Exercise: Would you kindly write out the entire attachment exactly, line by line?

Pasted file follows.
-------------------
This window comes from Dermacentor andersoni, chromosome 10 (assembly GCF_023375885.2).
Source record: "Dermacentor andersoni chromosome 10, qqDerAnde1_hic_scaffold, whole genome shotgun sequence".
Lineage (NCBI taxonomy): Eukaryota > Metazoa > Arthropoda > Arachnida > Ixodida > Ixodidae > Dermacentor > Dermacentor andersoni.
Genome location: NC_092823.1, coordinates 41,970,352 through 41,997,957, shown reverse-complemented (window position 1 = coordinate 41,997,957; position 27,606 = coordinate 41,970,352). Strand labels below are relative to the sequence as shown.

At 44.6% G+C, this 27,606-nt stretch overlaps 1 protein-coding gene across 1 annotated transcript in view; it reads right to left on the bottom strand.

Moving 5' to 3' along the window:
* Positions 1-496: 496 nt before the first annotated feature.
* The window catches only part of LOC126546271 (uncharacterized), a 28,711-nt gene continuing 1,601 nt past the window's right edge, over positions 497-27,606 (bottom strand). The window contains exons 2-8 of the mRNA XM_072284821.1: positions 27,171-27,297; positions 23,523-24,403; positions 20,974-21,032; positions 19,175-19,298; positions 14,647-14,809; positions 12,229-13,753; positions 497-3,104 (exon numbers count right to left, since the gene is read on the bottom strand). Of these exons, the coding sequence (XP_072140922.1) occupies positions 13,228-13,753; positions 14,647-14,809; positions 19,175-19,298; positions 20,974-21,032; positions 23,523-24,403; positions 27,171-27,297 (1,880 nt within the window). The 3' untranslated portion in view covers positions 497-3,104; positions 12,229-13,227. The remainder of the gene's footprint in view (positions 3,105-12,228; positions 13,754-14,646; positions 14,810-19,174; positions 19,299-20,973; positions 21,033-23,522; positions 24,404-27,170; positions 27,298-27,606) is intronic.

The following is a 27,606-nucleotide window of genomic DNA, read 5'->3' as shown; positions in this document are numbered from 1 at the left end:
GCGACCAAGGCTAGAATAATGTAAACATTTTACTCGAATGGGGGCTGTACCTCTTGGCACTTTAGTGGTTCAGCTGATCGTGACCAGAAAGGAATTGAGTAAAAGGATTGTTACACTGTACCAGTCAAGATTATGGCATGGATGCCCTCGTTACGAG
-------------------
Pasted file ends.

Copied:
This window comes from Dermacentor andersoni, chromosome 10 (assembly GCF_023375885.2).
Source record: "Dermacentor andersoni chromosome 10, qqDerAnde1_hic_scaffold, whole genome shotgun sequence".
Lineage (NCBI taxonomy): Eukaryota > Metazoa > Arthropoda > Arachnida > Ixodida > Ixodidae > Dermacentor > Dermacentor andersoni.
Genome location: NC_092823.1, coordinates 41,970,352 through 41,997,957, shown reverse-complemented (window position 1 = coordinate 41,997,957; position 27,606 = coordinate 41,970,352). Strand labels below are relative to the sequence as shown.

At 44.6% G+C, this 27,606-nt stretch overlaps 1 protein-coding gene across 1 annotated transcript in view; it reads right to left on the bottom strand.

Moving 5' to 3' along the window:
* Positions 1-496: 496 nt before the first annotated feature.
* The window catches only part of LOC126546271 (uncharacterized), a 28,711-nt gene continuing 1,601 nt past the window's right edge, over positions 497-27,606 (bottom strand). The window contains exons 2-8 of the mRNA XM_072284821.1: positions 27,171-27,297; positions 23,523-24,403; positions 20,974-21,032; positions 19,175-19,298; positions 14,647-14,809; positions 12,229-13,753; positions 497-3,104 (exon numbers count right to left, since the gene is read on the bottom strand). Of these exons, the coding sequence (XP_072140922.1) occupies positions 13,228-13,753; positions 14,647-14,809; positions 19,175-19,298; positions 20,974-21,032; positions 23,523-24,403; positions 27,171-27,297 (1,880 nt within the window). The 3' untranslated portion in view covers positions 497-3,104; positions 12,229-13,227. The remainder of the gene's footprint in view (positions 3,105-12,228; positions 13,754-14,646; positions 14,810-19,174; positions 19,299-20,973; positions 21,033-23,522; positions 24,404-27,170; positions 27,298-27,606) is intronic.

The following is a 27,606-nucleotide window of genomic DNA, read 5'->3' as shown; positions in this document are numbered from 1 at the left end:
GCGACCAAGGCTAGAATAATGTAAACATTTTACTCGAATGGGGGCTGTACCTCTTGGCACTTTAGTGGTTCAGCTGATCGTGACCAGAAAGGAATTGAGTAAAAGGATTGTTACACTGTACCAGTCAAGATTATGGCATGGATGCCCTCGTTACGAG